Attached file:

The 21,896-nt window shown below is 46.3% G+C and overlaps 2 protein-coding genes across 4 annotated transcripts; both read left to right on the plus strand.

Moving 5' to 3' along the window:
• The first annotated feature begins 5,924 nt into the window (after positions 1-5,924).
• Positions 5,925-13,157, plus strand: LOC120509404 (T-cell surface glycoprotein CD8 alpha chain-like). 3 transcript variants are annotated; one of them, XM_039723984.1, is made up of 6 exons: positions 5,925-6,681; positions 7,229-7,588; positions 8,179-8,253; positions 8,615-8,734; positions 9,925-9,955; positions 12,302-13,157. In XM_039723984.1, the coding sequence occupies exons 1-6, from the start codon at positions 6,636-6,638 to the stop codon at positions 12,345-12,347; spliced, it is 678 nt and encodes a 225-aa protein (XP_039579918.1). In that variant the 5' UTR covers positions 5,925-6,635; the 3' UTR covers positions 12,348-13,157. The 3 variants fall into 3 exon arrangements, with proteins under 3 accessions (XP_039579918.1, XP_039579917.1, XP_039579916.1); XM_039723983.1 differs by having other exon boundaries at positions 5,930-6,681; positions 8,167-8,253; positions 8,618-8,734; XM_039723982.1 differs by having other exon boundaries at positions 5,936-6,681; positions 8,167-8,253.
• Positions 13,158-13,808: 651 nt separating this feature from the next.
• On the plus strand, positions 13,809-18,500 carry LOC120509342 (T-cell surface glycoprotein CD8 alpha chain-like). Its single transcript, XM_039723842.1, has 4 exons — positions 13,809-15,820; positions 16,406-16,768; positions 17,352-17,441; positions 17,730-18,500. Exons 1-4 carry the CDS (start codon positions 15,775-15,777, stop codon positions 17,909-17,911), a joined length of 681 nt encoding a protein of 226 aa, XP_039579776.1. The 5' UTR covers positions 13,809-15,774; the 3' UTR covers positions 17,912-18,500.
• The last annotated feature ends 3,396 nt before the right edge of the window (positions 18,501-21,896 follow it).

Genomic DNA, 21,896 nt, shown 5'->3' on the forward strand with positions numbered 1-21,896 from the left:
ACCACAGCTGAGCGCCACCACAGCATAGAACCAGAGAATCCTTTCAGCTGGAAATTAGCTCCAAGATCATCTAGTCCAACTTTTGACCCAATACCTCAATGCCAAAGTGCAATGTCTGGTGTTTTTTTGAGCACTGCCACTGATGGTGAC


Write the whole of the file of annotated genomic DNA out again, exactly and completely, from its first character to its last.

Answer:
The 21,896-nt window shown below is 46.3% G+C and overlaps 2 protein-coding genes across 4 annotated transcripts; both read left to right on the plus strand.

Moving 5' to 3' along the window:
• The first annotated feature begins 5,924 nt into the window (after positions 1-5,924).
• Positions 5,925-13,157, plus strand: LOC120509404 (T-cell surface glycoprotein CD8 alpha chain-like). 3 transcript variants are annotated; one of them, XM_039723984.1, is made up of 6 exons: positions 5,925-6,681; positions 7,229-7,588; positions 8,179-8,253; positions 8,615-8,734; positions 9,925-9,955; positions 12,302-13,157. In XM_039723984.1, the coding sequence occupies exons 1-6, from the start codon at positions 6,636-6,638 to the stop codon at positions 12,345-12,347; spliced, it is 678 nt and encodes a 225-aa protein (XP_039579918.1). In that variant the 5' UTR covers positions 5,925-6,635; the 3' UTR covers positions 12,348-13,157. The 3 variants fall into 3 exon arrangements, with proteins under 3 accessions (XP_039579918.1, XP_039579917.1, XP_039579916.1); XM_039723983.1 differs by having other exon boundaries at positions 5,930-6,681; positions 8,167-8,253; positions 8,618-8,734; XM_039723982.1 differs by having other exon boundaries at positions 5,936-6,681; positions 8,167-8,253.
• Positions 13,158-13,808: 651 nt separating this feature from the next.
• On the plus strand, positions 13,809-18,500 carry LOC120509342 (T-cell surface glycoprotein CD8 alpha chain-like). Its single transcript, XM_039723842.1, has 4 exons — positions 13,809-15,820; positions 16,406-16,768; positions 17,352-17,441; positions 17,730-18,500. Exons 1-4 carry the CDS (start codon positions 15,775-15,777, stop codon positions 17,909-17,911), a joined length of 681 nt encoding a protein of 226 aa, XP_039579776.1. The 5' UTR covers positions 13,809-15,774; the 3' UTR covers positions 17,912-18,500.
• The last annotated feature ends 3,396 nt before the right edge of the window (positions 18,501-21,896 follow it).

Genomic DNA, 21,896 nt, shown 5'->3' on the forward strand with positions numbered 1-21,896 from the left:
ACCACAGCTGAGCGCCACCACAGCATAGAACCAGAGAATCCTTTCAGCTGGAAATTAGCTCCAAGATCATCTAGTCCAACTTTTGACCCAATACCTCAATGCCAAAGTGCAATGTCTGGTGTTTTTTTGAGCACTGCCACTGATGGTGAC